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The summary

When we have to manage a big KNX installation, the data traffic can be a nightmare if we need to monitor the entire system, even if we use IP-Routers. An extra software is needed to avoid this bottle neck issue in IP-Routers. NETxAutomation´s is the OPC Server recommended since 2006 by KNX International for KNX big installations. The NETxAutomation´s BMS Server includes KNX OPC Server and many other functionalities, and has been the tool shown in this example.

With the (free) NETx BMS App Secure we can export easy and very fast all the mapped data of any KNX Project to the NETxAutomation´s OPC Server and the BMS Server.

The problem

KNX systems were designed to integrate any kind of installation, from small to a very big one. The well-known KNX TP topology is ready for up to 15 areas with 15 complete lines each, but in practice, when such big installations need to be monitored from one or more central points, KNX TP main and backbone lines are not ready at all to admit tens or even hundreds of accumulated line traffic.

KNX IP-Routers were created about 12 years ago to solve this situation, but they are not enough when we have several lines in a KNX system. When we want to monitor a big KNX system using a visualization/control software, we may use KNXnet/IP Routing connection (Falcon) to do so. KNXnet/IP (tunneling) connection is so robust (like USB connection), but only allow to see one line´s traffic, so this connection is not enough for visualize the entire system. Using KNXnet/IP Routing means that every telegram has to be redirected to the backbone (using dummies or, much better, editing filter tables manually).

With IP backbone we have solved the bandwidth issue that we have in TP systems, but this is not the only problem we have in this big installations. E.g. imagine that we have a system with 100 KNX(IP) lines. For the IP-Routers, acting as line couplers, the traffic is only 1x on local side, but it will be 100x on main side. This will mean that we have a bottle neck on each coupler at the backbone and many of the telegrams may be lost.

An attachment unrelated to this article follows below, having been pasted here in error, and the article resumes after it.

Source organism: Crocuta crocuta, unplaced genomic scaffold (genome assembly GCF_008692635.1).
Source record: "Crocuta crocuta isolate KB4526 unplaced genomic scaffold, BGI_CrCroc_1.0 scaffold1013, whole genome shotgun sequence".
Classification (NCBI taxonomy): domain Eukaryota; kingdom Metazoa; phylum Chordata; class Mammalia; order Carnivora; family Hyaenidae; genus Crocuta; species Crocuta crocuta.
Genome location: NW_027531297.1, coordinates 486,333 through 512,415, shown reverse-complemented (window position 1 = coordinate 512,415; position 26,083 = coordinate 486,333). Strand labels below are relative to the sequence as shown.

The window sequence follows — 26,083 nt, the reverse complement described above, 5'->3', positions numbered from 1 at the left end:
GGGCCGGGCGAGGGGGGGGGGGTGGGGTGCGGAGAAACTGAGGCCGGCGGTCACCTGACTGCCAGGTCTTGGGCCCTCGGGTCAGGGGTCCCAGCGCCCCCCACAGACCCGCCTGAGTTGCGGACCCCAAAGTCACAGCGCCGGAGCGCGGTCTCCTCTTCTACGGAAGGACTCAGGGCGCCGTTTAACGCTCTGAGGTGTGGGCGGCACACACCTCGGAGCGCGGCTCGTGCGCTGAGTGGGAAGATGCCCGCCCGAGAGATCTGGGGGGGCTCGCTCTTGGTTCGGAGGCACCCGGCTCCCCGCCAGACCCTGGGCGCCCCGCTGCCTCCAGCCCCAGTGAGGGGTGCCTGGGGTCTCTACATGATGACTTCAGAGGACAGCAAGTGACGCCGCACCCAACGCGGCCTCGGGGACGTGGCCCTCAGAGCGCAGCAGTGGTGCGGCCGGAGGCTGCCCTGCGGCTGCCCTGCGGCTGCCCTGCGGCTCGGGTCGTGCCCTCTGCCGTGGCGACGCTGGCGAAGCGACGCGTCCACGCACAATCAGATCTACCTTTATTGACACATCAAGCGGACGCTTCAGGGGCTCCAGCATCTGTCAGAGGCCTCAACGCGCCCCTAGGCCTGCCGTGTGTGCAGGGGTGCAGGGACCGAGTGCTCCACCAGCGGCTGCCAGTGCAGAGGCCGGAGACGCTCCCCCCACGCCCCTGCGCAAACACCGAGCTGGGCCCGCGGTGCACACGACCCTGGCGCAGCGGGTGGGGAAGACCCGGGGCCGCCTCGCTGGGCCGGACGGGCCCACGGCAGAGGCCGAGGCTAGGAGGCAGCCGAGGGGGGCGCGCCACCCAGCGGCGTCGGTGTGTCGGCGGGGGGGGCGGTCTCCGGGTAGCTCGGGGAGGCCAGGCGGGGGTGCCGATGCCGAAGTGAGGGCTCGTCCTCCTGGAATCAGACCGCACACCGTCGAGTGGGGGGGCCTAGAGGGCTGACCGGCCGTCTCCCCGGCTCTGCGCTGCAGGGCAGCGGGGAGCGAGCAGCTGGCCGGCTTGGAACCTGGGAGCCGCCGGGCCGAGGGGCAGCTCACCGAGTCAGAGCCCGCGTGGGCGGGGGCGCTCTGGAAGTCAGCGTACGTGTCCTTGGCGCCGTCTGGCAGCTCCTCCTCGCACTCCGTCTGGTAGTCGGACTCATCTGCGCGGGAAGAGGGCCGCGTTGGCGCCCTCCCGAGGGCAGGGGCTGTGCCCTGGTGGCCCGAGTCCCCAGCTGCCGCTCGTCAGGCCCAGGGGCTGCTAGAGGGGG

The solution

It´s clear that the best IP connection is KNXnet/IP (Tunneling), but we only have one possible connection using Falcon driver. On other hand, using KNXnet/IP-Routing we have to launch all the traffic to the backbone, so we may suffer with the line couplers.

The solution is not complicated to understand: an extra help is needed to avoid this traffic in the backbone. This means an extra software to establish simultaneous IP-tunneling connections, one for each line. So, we will have all the project data in an item tree (group address, but also physical address), mapped for each line. NETxAutomation´s OPC Server and BMS Server can do this easily. In this example we will use NETxAutomation´s BMS Server, because we will use this tool for other future examples.

First, we need to get all project data from ETS5. In principle, it should take a lot of work and time because we need to know which GA or PA is related to which line (IP tunneling address), but we will use a (free) ETS5 App to do so in seconds: The NETx BMS App Secure.

After installing it, just select the NETx BMS App from ETS5 Extras Menu (also available for ETS4). Then select the options wished to export. Do not worry, if the IP tunneling addresses are not parameterized, the app will ask for that.

Detail information:

  1. If a group address is reachable through different KNX lines, the NETx BMS ETS App chooses the line with the lowest line address.
  2. If a line is not uniquely accessible through a KNXnet/IP device (i.e. there is none or more than one), the NETx BMS ETS App prompts for the user to choose a device manually.

After exporting, we can now do the import process in the NETxAutomation´s BMS Server Studio. You can download a free 30 days trial from Just select the KNX menu and the first option, as we can see in the next Image.


The Import process will take also only a few seconds.




After restarting the BMS Server we can see all the KNX project data (group addresses and also physical addresses if needed) mapped for each line (represented by their respective IP Tunneling Adresses).


The result is that we can now use this Item tree e.g. for Visualization/Control in any OPC Client, and we do not need all the traffic in the backbone. This is the real way to manage a big KNX Project.

Other example for a big KNX project can also be the integration of several stores (e.g. 200 small supermarkets). If we have a VPN between all of them we can manage all this stores with just one OPC Server or BMS Server. This can be even a much cheaper solution, because we just need IP-Interfaces to do this (no IP-Routing multicast is needed at all).